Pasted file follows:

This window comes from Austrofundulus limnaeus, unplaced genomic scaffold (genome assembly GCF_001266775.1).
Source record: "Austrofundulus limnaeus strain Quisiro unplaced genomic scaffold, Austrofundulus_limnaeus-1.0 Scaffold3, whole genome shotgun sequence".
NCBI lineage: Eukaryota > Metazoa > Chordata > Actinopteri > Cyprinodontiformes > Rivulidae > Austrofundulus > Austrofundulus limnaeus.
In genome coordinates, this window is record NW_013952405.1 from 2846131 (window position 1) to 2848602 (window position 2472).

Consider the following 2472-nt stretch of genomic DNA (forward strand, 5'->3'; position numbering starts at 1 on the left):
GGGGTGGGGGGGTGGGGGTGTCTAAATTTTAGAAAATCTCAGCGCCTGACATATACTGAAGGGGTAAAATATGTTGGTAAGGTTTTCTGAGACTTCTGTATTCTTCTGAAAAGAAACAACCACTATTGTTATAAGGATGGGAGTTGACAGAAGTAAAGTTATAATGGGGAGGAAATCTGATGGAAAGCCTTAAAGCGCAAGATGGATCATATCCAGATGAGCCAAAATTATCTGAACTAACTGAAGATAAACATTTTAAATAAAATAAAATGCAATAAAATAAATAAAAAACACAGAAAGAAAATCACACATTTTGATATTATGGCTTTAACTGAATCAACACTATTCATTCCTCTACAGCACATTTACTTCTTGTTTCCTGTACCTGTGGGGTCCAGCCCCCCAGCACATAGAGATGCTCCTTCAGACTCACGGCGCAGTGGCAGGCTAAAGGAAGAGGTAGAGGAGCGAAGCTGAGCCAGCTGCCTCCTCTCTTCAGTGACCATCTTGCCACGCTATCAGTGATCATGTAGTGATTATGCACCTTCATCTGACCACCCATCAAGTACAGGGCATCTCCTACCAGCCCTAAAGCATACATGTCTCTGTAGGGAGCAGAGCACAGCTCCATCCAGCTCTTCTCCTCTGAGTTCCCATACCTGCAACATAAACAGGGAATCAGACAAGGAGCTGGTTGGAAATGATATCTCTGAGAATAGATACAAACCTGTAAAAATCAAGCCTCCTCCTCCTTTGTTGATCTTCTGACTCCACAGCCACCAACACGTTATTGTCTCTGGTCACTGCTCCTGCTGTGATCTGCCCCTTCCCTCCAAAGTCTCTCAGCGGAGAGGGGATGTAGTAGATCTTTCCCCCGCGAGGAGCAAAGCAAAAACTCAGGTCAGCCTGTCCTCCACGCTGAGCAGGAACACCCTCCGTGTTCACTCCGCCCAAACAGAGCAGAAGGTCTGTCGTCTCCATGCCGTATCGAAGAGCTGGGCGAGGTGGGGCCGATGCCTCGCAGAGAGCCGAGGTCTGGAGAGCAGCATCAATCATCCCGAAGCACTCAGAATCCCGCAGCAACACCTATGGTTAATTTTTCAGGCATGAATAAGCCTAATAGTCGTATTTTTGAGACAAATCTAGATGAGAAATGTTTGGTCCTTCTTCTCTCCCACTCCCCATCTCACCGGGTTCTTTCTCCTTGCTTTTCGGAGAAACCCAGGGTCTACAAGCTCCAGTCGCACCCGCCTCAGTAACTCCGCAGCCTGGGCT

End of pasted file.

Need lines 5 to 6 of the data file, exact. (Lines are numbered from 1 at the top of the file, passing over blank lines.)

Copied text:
Consider the following 2472-nt stretch of genomic DNA (forward strand, 5'->3'; position numbering starts at 1 on the left):
GGGGTGGGGGGGTGGGGGTGTCTAAATTTTAGAAAATCTCAGCGCCTGACATATACTGAAGGGGTAAAATATGTTGGTAAGGTTTTCTGAGACTTCTGTATTCTTCTGAAAAGAAACAACCACTATTGTTATAAGGATGGGAGTTGACAGAAGTAAAGTTATAATGGGGAGGAAATCTGATGGAAAGCCTTAAAGCGCAAGATGGATCATATCCAGATGAGCCAAAATTATCTGAACTAACTGAAGATAAACATTTTAAATAAAATAAAATGCAATAAAATAAATAAAAAACACAGAAAGAAAATCACACATTTTGATATTATGGCTTTAACTGAATCAACACTATTCATTCCTCTACAGCACATTTACTTCTTGTTTCCTGTACCTGTGGGGTCCAGCCCCCCAGCACATAGAGATGCTCCTTCAGACTCACGGCGCAGTGGCAGGCTAAAGGAAGAGGTAGAGGAGCGAAGCTGAGCCAGCTGCCTCCTCTCTTCAGTGACCATCTTGCCACGCTATCAGTGATCATGTAGTGATTATGCACCTTCATCTGACCACCCATCAAGTACAGGGCATCTCCTACCAGCCCTAAAGCATACATGTCTCTGTAGGGAGCAGAGCACAGCTCCATCCAGCTCTTCTCCTCTGAGTTCCCATACCTGCAACATAAACAGGGAATCAGACAAGGAGCTGGTTGGAAATGATATCTCTGAGAATAGATACAAACCTGTAAAAATCAAGCCTCCTCCTCCTTTGTTGATCTTCTGACTCCACAGCCACCAACACGTTATTGTCTCTGGTCACTGCTCCTGCTGTGATCTGCCCCTTCCCTCCAAAGTCTCTCAGCGGAGAGGGGATGTAGTAGATCTTTCCCCCGCGAGGAGCAAAGCAAAAACTCAGGTCAGCCTGTCCTCCACGCTGAGCAGGAACACCCTCCGTGTTCACTCCGCCCAAACAGAGCAGAAGGTCTGTCGTCTCCATGCCGTATCGAAGAGCTGGGCGAGGTGGGGCCGATGCCTCGCAGAGAGCCGAGGTCTGGAGAGCAGCATCAATCATCCCGAAGCACTCAGAATCCCGCAGCAACACCTATGGTTAATTTTTCAGGCATGAATAAGCCTAATAGTCGTATTTTTGAGACAAATCTAGATGAGAAATGTTTGGTCCTTCTTCTCTCCCACTCCCCATCTCACCGGGTTCTTTCTCCTTGCTTTTCGGAGAAACCCAGGGTCTACAAGCTCCAGTCGCACCCGCCTCAGTAACTCCGCAGCCTGGGCT